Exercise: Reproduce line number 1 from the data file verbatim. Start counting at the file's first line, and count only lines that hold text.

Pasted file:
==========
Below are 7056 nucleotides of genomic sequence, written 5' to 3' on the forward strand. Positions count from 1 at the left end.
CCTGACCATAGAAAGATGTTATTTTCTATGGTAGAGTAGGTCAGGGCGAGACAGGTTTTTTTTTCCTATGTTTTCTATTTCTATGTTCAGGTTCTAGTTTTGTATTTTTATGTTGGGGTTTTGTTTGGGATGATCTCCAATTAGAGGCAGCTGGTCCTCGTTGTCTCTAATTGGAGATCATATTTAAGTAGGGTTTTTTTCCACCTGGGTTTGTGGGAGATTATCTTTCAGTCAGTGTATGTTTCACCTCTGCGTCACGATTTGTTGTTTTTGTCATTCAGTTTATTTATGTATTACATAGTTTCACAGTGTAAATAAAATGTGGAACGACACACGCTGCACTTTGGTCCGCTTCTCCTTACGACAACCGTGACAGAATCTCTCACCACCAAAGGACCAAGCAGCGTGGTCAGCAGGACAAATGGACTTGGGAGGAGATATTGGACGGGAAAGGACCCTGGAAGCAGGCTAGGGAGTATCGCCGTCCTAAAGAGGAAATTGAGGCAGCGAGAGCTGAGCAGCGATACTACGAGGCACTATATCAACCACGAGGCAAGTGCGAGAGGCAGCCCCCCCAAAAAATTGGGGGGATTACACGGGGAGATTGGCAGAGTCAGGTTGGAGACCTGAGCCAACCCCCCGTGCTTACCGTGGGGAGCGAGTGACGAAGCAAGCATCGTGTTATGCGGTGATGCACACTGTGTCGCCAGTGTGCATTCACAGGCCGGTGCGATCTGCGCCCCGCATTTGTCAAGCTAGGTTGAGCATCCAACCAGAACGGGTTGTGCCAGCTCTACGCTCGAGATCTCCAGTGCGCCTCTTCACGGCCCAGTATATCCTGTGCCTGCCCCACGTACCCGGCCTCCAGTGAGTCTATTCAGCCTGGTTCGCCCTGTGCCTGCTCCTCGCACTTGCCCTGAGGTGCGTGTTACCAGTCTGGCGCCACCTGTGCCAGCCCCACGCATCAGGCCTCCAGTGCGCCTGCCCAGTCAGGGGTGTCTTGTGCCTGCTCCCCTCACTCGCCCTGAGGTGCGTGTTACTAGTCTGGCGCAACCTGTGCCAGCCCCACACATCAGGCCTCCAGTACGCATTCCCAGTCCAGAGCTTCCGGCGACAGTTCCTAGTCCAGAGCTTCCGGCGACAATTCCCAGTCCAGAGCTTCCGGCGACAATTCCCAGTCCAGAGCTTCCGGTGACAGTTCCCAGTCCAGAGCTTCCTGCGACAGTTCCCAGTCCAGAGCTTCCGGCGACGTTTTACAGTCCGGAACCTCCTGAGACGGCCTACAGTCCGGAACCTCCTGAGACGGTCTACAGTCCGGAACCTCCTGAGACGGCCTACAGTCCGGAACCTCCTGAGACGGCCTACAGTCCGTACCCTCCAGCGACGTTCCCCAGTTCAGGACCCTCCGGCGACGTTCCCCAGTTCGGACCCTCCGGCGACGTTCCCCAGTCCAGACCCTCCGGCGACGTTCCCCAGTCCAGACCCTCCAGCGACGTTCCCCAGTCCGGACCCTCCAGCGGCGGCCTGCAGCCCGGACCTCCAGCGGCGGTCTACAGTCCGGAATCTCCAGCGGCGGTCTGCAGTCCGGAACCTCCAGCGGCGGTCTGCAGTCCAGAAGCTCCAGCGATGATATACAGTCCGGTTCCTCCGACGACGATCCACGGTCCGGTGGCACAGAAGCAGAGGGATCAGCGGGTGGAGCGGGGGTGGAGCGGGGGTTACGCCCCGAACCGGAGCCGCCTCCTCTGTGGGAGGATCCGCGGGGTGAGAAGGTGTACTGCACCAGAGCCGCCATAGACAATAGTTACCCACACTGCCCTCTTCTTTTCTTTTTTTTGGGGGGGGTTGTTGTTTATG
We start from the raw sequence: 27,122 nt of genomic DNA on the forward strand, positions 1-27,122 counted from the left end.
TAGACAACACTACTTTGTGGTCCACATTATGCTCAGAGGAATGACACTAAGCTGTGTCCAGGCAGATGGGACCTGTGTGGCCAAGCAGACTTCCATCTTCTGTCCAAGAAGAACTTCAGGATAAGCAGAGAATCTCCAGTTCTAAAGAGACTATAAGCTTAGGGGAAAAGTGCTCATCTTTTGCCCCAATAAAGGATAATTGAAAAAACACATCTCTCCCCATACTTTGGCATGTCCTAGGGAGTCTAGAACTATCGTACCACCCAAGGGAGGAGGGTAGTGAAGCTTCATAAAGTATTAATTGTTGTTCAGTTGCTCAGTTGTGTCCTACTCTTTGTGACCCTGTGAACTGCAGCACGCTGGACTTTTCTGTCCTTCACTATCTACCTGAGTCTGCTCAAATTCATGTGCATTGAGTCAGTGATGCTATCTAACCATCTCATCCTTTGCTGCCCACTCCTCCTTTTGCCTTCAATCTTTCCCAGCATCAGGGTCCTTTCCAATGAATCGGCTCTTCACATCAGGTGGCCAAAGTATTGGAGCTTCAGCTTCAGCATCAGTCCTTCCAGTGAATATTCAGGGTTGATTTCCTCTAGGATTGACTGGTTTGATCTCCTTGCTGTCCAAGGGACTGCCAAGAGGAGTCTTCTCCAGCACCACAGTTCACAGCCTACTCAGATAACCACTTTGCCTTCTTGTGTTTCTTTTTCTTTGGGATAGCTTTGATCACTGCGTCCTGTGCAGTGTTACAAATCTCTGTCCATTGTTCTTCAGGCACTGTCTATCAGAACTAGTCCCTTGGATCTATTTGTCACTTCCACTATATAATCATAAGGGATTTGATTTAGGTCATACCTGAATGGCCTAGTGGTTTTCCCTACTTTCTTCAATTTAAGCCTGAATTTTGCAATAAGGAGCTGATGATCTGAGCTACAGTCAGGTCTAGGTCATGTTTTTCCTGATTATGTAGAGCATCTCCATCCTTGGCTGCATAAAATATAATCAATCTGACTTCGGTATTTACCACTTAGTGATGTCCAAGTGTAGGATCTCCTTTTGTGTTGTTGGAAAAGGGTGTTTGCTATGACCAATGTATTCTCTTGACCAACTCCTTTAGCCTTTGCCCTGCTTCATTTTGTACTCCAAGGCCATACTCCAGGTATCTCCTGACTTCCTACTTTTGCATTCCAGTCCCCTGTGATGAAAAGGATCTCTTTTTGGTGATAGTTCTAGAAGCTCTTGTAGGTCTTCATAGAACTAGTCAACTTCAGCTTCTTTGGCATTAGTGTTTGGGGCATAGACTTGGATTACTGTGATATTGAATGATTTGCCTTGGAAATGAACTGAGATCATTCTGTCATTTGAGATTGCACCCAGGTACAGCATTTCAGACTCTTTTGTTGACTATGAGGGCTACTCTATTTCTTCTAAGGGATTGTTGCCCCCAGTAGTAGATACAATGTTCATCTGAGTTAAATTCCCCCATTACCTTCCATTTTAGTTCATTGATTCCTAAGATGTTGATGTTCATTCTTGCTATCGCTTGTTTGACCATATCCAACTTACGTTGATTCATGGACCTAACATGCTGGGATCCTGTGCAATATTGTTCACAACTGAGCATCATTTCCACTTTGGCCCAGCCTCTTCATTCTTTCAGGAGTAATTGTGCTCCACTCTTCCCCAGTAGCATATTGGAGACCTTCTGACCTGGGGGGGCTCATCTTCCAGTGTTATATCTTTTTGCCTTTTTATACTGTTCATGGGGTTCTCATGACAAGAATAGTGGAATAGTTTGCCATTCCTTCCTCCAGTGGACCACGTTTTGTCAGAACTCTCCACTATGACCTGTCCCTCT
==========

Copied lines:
Below are 7056 nucleotides of genomic sequence, written 5' to 3' on the forward strand. Positions count from 1 at the left end.